Jim Hardie may have said it best when explaining the dance craze that hit Ellwood City in the late 50’s, 60’s & 70’s. “That timeline would include the very first of the Baby Boomers and the last teenagers of the 1950’s. Those that had one foot in one generation and the other in a new one got to experience the birth of Rock and Roll, Doo-wop, Folk and the music of the 60’s.”
I have gotten more than a handful of people that keep mentioning the dances in Ellwood City. Having not come from that time, the only dances I know about are the ones held Friday nights after the football games in the Lincoln High School small gym where three quarters of the students leave at half time of the football game to walk over to the dance. From what I have been told, the ones held today would not even be considered a dance, but rather a “gathering”.
We have heard stories of dances held in Ewing Park shelters with Christmas lights strewn about and the record player belting out the tunes (for those that do not know what a record player is, you’ll have to Google it.)
We have heard about different clubs in town that put on the best dances as fundraisers for their clubs including the Road Rebels Car Club and the Kingsmen Car Club. The Son’s of Italy hosted weekend dances, the Jaycees also sponsored dances for young people, as did the Shuffle Shop after the game.
The Shuffle Shop was a teen dance hall operated by local citizens inside the former Circle School Building. The Shuffle Shop (also known as the “Can”) is remembered today as always having dance floor crowded to the limits with enthusiastic jitterbugs and dance contests.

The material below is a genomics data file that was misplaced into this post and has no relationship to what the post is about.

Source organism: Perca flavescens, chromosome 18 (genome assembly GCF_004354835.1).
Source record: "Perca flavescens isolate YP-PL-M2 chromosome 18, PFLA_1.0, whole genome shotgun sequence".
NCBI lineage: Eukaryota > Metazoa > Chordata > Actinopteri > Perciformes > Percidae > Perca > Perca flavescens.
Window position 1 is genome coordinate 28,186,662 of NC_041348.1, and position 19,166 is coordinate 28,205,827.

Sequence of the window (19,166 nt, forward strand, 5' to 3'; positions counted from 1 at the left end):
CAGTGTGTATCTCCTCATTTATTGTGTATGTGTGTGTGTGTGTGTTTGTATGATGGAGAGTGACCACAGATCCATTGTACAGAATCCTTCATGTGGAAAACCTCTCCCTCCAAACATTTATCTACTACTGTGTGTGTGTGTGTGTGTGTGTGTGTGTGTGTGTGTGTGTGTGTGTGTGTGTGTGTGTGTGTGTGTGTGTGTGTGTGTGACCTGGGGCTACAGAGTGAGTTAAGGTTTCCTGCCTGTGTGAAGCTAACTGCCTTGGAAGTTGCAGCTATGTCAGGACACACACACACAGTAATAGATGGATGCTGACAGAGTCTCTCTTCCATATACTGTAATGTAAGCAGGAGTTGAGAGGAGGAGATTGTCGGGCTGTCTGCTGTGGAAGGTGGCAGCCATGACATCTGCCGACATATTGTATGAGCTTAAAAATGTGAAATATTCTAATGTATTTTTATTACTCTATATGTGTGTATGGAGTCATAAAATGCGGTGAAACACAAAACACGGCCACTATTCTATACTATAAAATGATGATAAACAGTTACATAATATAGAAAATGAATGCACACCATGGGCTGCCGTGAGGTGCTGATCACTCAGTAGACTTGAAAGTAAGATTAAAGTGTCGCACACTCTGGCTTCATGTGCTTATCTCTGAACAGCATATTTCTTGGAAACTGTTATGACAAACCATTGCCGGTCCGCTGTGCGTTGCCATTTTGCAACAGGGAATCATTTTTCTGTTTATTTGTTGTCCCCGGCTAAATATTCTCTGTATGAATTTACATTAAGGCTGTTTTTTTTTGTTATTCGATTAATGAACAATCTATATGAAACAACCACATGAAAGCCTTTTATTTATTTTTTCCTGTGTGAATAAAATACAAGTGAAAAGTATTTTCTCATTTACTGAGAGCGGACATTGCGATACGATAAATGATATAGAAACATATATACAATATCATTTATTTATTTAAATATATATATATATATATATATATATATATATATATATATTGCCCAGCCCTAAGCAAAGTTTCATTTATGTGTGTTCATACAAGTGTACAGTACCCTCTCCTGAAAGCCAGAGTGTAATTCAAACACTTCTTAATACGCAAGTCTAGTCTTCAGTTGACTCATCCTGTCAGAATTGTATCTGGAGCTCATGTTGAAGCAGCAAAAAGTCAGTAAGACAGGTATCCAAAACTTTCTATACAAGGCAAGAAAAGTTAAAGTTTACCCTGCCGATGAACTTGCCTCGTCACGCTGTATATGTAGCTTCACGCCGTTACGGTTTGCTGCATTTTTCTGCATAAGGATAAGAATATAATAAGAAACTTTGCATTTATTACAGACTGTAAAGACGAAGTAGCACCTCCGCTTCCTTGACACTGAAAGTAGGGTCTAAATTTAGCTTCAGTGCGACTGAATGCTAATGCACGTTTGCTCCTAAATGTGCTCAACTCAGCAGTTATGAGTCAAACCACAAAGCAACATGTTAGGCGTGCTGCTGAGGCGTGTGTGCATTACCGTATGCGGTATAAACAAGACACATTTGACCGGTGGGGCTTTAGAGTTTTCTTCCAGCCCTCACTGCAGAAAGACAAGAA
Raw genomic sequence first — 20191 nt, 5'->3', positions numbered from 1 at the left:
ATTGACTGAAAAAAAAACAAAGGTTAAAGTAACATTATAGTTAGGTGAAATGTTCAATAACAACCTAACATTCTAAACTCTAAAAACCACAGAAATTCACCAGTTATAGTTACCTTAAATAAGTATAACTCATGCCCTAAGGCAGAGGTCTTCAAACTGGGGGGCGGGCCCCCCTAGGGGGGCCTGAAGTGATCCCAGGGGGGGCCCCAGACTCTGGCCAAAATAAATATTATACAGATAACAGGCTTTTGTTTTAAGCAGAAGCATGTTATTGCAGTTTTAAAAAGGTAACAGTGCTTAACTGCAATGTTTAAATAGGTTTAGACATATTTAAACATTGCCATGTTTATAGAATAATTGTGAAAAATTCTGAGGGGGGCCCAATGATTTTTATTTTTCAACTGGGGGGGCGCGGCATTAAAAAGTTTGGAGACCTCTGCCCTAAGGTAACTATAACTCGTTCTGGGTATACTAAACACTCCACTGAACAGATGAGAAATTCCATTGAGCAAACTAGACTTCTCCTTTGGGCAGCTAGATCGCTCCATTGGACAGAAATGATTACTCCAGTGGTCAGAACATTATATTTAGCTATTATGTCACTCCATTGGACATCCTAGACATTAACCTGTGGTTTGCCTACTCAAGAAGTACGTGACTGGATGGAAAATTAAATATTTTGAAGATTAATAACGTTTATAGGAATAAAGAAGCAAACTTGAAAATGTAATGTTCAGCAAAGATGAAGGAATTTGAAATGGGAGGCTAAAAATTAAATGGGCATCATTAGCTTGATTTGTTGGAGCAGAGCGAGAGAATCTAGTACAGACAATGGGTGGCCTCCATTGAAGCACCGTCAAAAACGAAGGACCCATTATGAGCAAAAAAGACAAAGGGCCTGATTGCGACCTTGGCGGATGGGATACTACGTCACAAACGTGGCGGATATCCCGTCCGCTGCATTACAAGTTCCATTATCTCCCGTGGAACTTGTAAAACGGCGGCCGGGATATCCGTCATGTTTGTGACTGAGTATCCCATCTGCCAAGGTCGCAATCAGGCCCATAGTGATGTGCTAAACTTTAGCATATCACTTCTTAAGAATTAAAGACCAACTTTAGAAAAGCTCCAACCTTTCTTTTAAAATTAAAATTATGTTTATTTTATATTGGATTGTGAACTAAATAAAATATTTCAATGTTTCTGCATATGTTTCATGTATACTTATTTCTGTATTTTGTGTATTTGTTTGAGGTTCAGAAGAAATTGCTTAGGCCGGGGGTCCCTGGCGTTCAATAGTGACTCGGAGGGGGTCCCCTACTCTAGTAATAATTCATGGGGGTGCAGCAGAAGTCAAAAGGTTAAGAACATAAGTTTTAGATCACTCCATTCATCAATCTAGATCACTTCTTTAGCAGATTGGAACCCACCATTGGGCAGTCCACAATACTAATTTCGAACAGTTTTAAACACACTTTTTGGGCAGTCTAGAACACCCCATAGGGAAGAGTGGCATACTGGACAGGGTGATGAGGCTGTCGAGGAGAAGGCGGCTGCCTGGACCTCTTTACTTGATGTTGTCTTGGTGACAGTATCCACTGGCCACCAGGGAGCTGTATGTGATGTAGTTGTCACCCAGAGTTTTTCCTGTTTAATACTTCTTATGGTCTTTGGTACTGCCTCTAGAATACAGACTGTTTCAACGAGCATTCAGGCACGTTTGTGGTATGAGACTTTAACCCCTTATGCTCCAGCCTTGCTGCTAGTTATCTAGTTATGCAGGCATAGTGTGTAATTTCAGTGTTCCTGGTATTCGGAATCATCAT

Tree of Life Jewish Synagogue hosted open dances for Jews, Protestants & Catholics in their new recreation hall at the end of the Ewing Park Bridge. Even the high school had a Dance Club. E.C.M. contributor Danny John served as president of the club whose job it was to put on a dance every Friday evening throughout the school year. The club took care of security, setup, arranging for a DJ, running the concession stand and cleanup afterwards.
Jim Hardie mentioned that the Dance Club would not have functioned without the guidance of the faculty sponsors: George Reese and Lou Oliastro. “They were exceptional men who allowed us the latitude to have a great time while gently, usually, keeping us from getting into trouble. Lou passed too soon but George is still around with his quick wit and humor.”
Jo Ann (Miller) Oxsen shared a personal memory of the Dance Club’s Friday night dances in the early 60’s. She recalled the time she and Vinnie Jeoffre (sp.?) won the Twist Contest (grand prize: Peppermint Twist record album). To this day she believes that Vinnie chose her as his partner because she was the shortest girl there that night.
I am sure all of us would enjoy hearing your memories of the dances held in Ellwood City. Please leave a comment below or email me at firstname.lastname@example.org. Please be sure to mention where the dance you recall was located.